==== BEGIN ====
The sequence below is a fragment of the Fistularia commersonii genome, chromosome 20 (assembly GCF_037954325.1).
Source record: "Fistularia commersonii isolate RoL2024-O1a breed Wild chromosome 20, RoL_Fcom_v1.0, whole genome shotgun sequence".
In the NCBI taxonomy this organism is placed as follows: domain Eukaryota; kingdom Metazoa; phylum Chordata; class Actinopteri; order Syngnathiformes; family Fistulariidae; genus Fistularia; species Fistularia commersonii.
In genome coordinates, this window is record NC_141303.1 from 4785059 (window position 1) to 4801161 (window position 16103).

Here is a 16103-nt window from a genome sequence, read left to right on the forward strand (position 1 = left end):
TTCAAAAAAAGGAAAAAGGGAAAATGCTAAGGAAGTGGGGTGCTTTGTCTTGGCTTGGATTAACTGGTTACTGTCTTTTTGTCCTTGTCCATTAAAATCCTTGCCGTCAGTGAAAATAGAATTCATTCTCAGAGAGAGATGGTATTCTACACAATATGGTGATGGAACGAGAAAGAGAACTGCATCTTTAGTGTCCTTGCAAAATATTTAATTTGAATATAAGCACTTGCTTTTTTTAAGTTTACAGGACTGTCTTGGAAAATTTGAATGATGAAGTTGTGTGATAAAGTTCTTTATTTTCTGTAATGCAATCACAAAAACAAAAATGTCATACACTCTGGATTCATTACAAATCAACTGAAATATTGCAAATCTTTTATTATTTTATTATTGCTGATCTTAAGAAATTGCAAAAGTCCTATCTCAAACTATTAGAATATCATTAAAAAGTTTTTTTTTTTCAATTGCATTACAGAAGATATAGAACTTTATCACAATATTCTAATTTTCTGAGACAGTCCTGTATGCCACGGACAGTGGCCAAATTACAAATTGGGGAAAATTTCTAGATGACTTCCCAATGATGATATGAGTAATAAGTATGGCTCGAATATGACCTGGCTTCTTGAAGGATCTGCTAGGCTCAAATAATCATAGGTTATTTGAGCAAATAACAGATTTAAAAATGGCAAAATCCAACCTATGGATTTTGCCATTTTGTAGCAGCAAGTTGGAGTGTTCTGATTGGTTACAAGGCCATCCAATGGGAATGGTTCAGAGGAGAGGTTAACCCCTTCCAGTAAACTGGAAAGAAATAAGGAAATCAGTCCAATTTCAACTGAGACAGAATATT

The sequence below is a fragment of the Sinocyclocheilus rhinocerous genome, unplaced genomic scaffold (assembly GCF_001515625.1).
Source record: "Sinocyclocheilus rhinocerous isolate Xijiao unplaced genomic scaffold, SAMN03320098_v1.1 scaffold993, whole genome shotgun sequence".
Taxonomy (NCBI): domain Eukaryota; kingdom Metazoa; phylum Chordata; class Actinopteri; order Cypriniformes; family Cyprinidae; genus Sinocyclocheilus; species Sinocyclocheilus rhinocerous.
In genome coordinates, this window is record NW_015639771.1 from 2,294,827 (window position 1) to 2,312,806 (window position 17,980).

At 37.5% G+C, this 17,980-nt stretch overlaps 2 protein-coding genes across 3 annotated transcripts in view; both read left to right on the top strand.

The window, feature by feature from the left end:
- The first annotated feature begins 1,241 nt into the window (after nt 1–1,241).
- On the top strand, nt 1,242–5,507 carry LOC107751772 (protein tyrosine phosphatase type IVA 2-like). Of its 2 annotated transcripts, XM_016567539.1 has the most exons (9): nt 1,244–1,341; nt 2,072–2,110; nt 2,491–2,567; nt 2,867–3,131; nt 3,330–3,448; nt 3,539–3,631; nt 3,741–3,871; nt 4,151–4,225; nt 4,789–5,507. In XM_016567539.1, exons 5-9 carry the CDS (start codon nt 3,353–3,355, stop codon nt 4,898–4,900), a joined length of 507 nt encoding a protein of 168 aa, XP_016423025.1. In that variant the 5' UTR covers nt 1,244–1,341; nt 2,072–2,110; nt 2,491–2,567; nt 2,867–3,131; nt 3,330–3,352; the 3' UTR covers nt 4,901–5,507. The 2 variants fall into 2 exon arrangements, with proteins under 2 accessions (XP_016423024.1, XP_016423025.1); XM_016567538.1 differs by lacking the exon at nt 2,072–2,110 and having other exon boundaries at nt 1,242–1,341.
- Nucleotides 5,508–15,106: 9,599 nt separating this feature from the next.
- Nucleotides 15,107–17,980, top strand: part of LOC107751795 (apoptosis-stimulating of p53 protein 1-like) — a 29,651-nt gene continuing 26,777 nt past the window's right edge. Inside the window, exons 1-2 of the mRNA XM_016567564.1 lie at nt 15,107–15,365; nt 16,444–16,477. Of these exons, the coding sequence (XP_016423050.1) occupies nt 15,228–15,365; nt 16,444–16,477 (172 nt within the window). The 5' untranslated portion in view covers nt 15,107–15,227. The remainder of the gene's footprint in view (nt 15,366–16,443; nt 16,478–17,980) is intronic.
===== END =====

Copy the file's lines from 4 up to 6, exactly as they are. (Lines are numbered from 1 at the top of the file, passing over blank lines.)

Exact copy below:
In genome coordinates, this window is record NC_141303.1 from 4785059 (window position 1) to 4801161 (window position 16103).

Here is a 16103-nt window from a genome sequence, read left to right on the forward strand (position 1 = left end):
TTCAAAAAAAGGAAAAAGGGAAAATGCTAAGGAAGTGGGGTGCTTTGTCTTGGCTTGGATTAACTGGTTACTGTCTTTTTGTCCTTGTCCATTAAAATCCTTGCCGTCAGTGAAAATAGAATTCATTCTCAGAGAGAGATGGTATTCTACACAATATGGTGATGGAACGAGAAAGAGAACTGCATCTTTAGTGTCCTTGCAAAATATTTAATTTGAATATAAGCACTTGCTTTTTTTAAGTTTACAGGACTGTCTTGGAAAATTTGAATGATGAAGTTGTGTGATAAAGTTCTTTATTTTCTGTAATGCAATCACAAAAACAAAAATGTCATACACTCTGGATTCATTACAAATCAACTGAAATATTGCAAATCTTTTATTATTTTATTATTGCTGATCTTAAGAAATTGCAAAAGTCCTATCTCAAACTATTAGAATATCATTAAAAAGTTTTTTTTTTTCAATTGCATTACAGAAGATATAGAACTTTATCACAATATTCTAATTTTCTGAGACAGTCCTGTATGCCACGGACAGTGGCCAAATTACAAATTGGGGAAAATTTCTAGATGACTTCCCAATGATGATATGAGTAATAAGTATGGCTCGAATATGACCTGGCTTCTTGAAGGATCTGCTAGGCTCAAATAATCATAGGTTATTTGAGCAAATAACAGATTTAAAAATGGCAAAATCCAACCTATGGATTTTGCCATTTTGTAGCAGCAAGTTGGAGTGTTCTGATTGGTTACAAGGCCATCCAATGGGAATGGTTCAGAGGAGAGGTTAACCCCTTCCAGTAAACTGGAAAGAAATAAGGAAATCAGTCCAATTTCAACTGAGACAGAATATT